My favourite snowdrop . . . Galanthus plicatus 'Diggory'
By Richard Webb, Head Gardener, Benington Lordship Gardens, Stevenage, Hertfordshire
Why I love Galanthus plicatus 'Diggory'
In a collection of snowdrops many can only be easily identified with careful examination but 'Diggory' has an unusual flower shape and is instantly recognisable. The outer segments have a rounded and very puckered appearance with tips that curl back under. The tops of the segments are narrow so on warm days when the flowers open they expose the entirely green inner segment. The leaves are broad, glossy green and prostrate complimenting the quite tall flowers. It has proved to be vigorous here and is a very distinctive eye-catching plant.
Plant this in your garden if. .
You have clay soil. Galanthus will tolerate most soil types and copes with partial shade from deciduous trees or shrubs.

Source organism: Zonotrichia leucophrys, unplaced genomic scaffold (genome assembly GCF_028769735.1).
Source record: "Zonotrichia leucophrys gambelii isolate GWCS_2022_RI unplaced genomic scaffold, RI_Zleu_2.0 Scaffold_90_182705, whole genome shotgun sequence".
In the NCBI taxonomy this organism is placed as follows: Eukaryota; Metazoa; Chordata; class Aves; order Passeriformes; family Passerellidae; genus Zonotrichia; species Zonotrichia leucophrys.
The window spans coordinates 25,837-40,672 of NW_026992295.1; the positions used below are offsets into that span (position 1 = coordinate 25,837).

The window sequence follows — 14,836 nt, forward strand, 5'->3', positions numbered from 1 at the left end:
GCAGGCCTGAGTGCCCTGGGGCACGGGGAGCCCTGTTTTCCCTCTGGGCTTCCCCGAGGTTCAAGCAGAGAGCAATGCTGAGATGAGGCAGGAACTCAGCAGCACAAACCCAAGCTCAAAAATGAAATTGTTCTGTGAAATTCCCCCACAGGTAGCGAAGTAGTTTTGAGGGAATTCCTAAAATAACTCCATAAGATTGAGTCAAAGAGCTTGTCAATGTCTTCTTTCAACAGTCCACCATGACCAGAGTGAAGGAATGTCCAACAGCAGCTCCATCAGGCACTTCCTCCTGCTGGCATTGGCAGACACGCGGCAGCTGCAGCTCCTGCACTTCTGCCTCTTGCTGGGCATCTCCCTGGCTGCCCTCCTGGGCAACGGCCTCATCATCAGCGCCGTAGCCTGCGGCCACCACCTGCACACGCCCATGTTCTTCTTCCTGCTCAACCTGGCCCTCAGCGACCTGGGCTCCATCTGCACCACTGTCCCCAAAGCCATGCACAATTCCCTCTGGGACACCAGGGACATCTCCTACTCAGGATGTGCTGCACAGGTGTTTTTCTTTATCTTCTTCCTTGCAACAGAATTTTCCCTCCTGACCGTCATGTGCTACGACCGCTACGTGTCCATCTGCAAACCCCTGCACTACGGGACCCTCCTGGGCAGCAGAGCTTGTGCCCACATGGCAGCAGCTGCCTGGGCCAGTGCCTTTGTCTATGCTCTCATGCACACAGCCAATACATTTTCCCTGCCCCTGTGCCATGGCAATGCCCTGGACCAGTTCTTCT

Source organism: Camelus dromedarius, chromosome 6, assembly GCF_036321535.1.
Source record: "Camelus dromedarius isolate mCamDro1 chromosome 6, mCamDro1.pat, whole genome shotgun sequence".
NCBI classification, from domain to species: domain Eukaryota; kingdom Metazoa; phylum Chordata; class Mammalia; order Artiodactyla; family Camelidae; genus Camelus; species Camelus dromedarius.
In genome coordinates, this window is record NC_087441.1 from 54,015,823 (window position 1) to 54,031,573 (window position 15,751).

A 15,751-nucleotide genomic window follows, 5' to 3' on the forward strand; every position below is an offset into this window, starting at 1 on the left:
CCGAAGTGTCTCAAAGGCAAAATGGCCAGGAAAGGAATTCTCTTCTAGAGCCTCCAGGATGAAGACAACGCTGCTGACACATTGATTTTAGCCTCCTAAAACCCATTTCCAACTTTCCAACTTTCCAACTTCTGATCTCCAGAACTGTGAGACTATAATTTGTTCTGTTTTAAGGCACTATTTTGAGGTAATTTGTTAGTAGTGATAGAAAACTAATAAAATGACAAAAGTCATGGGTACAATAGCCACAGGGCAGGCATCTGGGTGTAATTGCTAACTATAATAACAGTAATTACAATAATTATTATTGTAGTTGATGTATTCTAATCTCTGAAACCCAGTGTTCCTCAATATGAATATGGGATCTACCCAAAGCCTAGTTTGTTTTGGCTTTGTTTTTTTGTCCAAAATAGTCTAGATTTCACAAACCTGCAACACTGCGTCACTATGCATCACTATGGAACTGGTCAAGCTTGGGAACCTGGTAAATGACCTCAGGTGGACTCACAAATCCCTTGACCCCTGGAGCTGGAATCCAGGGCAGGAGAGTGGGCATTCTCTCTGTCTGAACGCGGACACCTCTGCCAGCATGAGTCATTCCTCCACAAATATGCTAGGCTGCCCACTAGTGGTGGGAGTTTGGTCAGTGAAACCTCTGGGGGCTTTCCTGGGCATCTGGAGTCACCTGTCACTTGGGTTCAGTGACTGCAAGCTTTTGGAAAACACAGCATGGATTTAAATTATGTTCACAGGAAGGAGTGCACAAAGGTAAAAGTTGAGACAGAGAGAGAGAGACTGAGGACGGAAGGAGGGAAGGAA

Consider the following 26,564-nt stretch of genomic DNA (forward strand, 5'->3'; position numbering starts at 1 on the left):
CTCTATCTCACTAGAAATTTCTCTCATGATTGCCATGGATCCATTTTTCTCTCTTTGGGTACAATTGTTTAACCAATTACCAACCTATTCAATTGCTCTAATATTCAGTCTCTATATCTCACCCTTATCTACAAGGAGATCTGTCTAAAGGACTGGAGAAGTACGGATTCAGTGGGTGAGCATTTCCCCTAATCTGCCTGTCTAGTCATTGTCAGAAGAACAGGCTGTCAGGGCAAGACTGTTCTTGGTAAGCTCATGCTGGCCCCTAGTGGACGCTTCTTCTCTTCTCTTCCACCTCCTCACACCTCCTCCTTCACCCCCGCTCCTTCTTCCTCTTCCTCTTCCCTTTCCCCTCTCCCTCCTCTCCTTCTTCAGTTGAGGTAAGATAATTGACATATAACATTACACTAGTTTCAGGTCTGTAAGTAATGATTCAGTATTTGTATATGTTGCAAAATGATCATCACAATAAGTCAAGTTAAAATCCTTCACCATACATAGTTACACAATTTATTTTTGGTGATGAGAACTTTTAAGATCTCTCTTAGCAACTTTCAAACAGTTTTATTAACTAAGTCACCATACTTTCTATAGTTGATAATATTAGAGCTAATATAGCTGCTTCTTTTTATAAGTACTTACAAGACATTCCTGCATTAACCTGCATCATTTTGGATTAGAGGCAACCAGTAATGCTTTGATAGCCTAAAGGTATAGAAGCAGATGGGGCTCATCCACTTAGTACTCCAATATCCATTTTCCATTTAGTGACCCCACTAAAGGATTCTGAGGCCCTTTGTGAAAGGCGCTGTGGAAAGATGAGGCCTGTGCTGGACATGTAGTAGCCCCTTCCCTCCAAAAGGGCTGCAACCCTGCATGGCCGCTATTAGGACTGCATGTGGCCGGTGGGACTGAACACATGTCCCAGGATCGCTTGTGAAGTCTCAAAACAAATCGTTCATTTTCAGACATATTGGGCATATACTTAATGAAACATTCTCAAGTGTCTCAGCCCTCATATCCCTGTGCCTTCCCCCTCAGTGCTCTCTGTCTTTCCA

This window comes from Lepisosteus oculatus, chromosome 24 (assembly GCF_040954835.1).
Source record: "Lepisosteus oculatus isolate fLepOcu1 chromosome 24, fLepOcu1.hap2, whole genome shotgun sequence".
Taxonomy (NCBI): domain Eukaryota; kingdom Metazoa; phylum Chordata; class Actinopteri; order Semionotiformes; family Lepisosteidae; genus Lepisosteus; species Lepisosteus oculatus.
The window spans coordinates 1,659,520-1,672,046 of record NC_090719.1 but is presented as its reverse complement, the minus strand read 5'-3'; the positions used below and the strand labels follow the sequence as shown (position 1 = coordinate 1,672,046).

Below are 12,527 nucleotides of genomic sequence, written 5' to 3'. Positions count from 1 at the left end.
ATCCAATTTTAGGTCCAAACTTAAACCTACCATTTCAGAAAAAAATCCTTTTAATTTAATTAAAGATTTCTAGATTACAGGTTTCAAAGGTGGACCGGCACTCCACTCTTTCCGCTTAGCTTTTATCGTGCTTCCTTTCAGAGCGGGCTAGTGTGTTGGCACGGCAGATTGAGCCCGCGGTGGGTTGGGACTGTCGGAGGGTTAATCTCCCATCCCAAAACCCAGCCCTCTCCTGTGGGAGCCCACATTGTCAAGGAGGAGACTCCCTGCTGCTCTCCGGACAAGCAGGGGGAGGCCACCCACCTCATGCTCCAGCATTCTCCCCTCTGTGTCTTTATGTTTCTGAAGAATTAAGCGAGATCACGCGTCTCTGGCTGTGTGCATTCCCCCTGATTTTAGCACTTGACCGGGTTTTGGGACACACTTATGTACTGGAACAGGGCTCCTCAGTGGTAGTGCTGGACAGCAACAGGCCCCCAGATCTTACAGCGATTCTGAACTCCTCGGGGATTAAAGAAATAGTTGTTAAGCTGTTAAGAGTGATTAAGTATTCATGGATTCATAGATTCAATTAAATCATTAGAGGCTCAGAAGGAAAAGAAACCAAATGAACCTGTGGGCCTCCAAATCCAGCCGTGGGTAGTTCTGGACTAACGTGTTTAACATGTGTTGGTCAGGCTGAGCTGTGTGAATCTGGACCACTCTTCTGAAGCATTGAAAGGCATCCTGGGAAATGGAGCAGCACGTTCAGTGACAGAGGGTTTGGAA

Snowdrops are an ideal way to add colour and interest to borders that are normally dormant in late winter to early spring. They can also be used to naturalise in grassland.
- Plant snowdrops in early spring 'in the green' or as dormant bulbs in summer.
- Plant in well-prepared ground under the shade of deciduous trees or shrubs, adding leafmould and grit, then water in well.
- Feed with fish, blood & bone in late autumn or early winter as bulbs start to appear.
- When the plant starts to die back allow the leaves to completely wither away.
- When clumps become large carefully lift and divide to reduce overcrowding.
Where can you see Galanthus plicatus 'Diggory'
At Benington Lordship we have 'Diggory' as part of the snowdrop collection planted in, and around, the wildflower lawn.
Snowdrop open days in 2011: 5 - 27 February, 12 - 4pm. See the Benington Lordship website for further information.